Monitoring Climate Change in World Heritage Properties: Evaluating Landscape-Based Approach in the State of Conservation System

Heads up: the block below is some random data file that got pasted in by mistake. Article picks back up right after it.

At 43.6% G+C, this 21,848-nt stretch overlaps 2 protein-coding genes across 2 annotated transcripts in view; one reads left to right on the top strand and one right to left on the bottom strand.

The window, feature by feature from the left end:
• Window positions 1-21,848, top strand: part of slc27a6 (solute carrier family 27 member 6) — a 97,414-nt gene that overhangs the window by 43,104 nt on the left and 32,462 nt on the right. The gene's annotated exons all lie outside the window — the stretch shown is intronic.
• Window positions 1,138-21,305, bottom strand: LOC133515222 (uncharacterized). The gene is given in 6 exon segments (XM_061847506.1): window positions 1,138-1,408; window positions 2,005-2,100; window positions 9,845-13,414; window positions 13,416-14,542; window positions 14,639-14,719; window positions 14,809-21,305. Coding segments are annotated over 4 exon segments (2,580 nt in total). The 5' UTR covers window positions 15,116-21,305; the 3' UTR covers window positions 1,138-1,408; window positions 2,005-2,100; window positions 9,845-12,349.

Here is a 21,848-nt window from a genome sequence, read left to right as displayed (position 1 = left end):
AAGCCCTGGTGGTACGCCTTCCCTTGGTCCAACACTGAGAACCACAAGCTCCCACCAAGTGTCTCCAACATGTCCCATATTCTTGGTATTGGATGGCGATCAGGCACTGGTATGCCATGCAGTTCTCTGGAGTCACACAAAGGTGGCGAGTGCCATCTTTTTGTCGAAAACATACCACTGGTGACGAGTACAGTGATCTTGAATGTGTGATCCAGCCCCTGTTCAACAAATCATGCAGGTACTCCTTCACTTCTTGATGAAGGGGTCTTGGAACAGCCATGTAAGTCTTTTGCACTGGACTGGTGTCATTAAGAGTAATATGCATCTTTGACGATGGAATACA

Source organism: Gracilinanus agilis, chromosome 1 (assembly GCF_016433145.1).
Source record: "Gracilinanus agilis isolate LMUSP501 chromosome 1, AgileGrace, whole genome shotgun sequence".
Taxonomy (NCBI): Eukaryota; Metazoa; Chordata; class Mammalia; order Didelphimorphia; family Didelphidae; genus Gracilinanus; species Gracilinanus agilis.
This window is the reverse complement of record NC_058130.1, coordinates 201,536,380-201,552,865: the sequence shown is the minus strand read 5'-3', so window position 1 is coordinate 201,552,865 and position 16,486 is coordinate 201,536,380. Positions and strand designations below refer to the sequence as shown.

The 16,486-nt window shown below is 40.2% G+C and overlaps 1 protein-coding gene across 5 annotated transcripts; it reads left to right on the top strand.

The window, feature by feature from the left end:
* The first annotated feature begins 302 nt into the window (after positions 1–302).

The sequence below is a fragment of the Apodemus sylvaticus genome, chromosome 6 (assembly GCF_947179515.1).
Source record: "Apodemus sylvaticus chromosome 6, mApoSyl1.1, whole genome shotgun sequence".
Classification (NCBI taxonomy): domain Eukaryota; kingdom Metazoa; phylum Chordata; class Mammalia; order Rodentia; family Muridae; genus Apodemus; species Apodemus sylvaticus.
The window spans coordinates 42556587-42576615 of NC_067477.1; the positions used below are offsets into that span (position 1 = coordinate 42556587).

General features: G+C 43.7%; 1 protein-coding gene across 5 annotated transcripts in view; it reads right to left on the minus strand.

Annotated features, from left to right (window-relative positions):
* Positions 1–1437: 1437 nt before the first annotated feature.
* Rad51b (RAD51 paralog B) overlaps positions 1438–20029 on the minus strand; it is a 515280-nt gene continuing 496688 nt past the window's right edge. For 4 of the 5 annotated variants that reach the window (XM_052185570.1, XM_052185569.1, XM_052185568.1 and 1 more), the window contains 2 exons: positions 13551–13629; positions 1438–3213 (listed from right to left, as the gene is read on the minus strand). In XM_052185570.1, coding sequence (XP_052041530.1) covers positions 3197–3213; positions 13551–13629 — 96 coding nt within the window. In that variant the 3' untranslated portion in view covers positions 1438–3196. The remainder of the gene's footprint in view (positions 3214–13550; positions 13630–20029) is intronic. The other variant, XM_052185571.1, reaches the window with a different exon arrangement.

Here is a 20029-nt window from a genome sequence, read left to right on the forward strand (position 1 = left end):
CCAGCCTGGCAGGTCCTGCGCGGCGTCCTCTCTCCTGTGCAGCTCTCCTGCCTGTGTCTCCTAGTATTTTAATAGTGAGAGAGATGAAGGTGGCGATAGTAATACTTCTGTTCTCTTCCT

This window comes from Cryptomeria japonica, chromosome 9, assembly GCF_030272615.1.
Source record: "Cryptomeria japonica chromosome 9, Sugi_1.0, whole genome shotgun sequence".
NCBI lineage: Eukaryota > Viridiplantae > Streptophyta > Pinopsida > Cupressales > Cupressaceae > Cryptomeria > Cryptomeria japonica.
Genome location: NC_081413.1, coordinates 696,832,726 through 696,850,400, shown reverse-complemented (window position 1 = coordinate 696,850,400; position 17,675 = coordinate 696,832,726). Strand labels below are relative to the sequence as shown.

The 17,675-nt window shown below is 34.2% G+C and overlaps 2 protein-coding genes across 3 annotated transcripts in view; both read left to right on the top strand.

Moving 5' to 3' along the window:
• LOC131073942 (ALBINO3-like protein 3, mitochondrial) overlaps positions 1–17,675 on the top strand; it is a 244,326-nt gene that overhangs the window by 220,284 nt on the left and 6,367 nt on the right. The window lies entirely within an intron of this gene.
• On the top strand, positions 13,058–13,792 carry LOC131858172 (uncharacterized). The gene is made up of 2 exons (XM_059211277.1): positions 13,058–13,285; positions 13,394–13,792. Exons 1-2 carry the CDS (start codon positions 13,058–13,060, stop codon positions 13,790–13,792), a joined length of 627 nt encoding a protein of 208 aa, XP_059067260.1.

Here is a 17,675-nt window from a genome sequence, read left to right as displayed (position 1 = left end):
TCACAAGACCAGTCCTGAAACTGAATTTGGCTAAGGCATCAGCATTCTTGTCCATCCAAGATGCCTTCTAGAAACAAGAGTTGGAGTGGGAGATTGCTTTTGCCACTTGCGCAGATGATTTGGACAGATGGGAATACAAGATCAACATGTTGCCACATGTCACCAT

Climate change is increasingly being recognized as a threat to natural and cultural World Heritage (WH) sites worldwide. Through its interaction with other stressors, climate change accelerates existing risks while also creating new obstacles. A more considerable focus is needed in both research and practice to explore proactive measures for combatting this issue (e.g., mitigation and actions prior to impacts occurring). World Heritage values in climate change decision-making processes is an important factor in this regard. This paper explores a discussion of climate change within the WH monitoring system. It offers an overview of practice based on the extent to which WH properties (natural, mixed and cultural) implement landscape-based approaches alongside the conservation and management of their outstanding universal value within the context of climate uncertainty and environmental change. Landscape approaches are gaining importance in the WH conservation system, where they aim to provide concepts and tools for managing heritage toward sustainable practices. This research analyses the state of conservation reports and provides an overview of practice across time, categories and geographical regions. Based on a theoretical approach, empirical analyses identify four landscape principles that are increasingly shaping the debate around climate change issues in WH properties. Although these are highly relevant to advancing much-needed collaboration among scientific disciplines and governance sectors, we argue that further understanding is required on the transformational process of heritage values, as well as on the nature–culture relationship, in order to underpin heritage as a source for local resilience and climate mitigation.